Finally, a look at the entire region from the point-of-view of the visitor’s bureau and the owner/managers of some attractions in the area, including outdoor recreation spots as well as theater venues (two of the biggies in these parts).




Get on the Bus: Next Stop Virtual Blog Tour!

Thunderbird Typewriter, JCS 2007

A couple of weeks ago, author, artist and mom Suzi Banks Baum (look, it rhymes) invited me to join the “My Writing Process” blog tour. This tour rolls out across three new bloggers each time the bus leaves the station; I’m one of three posting today, and in a couple of weeks down the road, three more bloggers will continue the trip.

So, essentially, I’m charged with answering the four questions below and choosing the three new writers who will follow me. Enjoy, and stay tuned until the end to find out who’s next!

1)     What am I working on?

In addition to the writing I do at my full-time gig (directing PR and Social Media), which currently includes releases about retail options for building professionals and an abominable snowman, I’m participating in the WordxWord Festival’s 30/30 Poetry Challenge. For every day in April, participants are assigned a prompt and given 24 hours to submit a poem. The short time frame takes away the editing, the tinkering, the perfecting… but what’s left is a body of work that appears along with that of hundreds of other writers with completely different interpretations of the word or phrase of the day.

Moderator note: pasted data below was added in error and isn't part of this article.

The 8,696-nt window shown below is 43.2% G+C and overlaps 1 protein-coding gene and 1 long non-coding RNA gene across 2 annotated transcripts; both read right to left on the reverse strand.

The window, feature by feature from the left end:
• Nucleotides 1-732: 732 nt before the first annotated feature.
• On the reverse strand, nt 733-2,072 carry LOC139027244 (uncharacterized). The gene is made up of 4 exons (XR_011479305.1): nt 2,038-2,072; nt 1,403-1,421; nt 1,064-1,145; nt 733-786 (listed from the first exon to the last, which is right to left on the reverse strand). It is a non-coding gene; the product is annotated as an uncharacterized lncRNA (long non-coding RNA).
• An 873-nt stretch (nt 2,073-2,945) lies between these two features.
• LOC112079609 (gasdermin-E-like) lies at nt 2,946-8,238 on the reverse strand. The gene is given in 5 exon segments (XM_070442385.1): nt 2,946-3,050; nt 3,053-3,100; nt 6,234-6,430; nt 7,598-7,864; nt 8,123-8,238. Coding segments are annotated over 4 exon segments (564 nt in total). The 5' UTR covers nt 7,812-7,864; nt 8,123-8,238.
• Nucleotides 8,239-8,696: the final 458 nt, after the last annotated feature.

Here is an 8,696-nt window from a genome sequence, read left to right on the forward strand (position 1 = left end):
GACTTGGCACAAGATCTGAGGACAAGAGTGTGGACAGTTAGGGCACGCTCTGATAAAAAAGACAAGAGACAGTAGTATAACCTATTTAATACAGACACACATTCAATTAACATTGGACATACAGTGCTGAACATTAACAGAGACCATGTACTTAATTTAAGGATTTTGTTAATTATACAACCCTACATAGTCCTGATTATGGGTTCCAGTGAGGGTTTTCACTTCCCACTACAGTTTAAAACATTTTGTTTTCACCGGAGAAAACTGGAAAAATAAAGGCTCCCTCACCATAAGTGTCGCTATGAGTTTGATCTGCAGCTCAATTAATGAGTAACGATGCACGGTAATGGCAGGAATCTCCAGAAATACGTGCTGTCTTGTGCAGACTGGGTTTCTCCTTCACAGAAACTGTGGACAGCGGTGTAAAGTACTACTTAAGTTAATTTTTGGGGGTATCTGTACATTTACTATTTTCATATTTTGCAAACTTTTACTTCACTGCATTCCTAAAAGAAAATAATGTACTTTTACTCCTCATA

2)     How does my work differ from others of its genre?  

I’ve written in a lot of different genres, both professionally and for fun, but these days a lot of my writing comes in the form of informational releases and strategy proposals, not to mention sentences that are 140 characters or less. There’s just as much discipline and creativity involved in these pursuits as there is writing a magazine article or a short story, but they’re definitely different animals. What I like about the more ‘businessy’ writing I do is it requires a lot of restraint, and I think that’s one of the skills that makes for a better writer.

3)     Why do I write what I do?

In one way or another, I’ve been a writer professionally for my entire career. I chose that path on purpose and if the writing process wasn’t part of my job in some way, I don’t think I’d be very happy. Poetry is my first love, and I’ve been trying to be more diligent about crafting a body of work. Shameless plug: some of my past writing is in the right sidebar, there. —>

The Joyce, JCS 2007

4)     How does my writing process work?

Hmmm… I think I’m part of the ‘write drunk, edit sober’ contingent of writers – though not necessarily literally. That’s to say I just start and write what’s in my head, whether it’s dirty and ugly and messy or not. Then some hard editing starts after the bulk is down on paper. I try not to poke and prod too much – a natural stopping point has to come eventually. I work at finding that point.
Now for the next victims! On April 21st, these three intrepid bloggers will take you on their on existential journey:

Christine Parizo

Rob Cushing

Karo Kilfeather


…good looking bunch, no?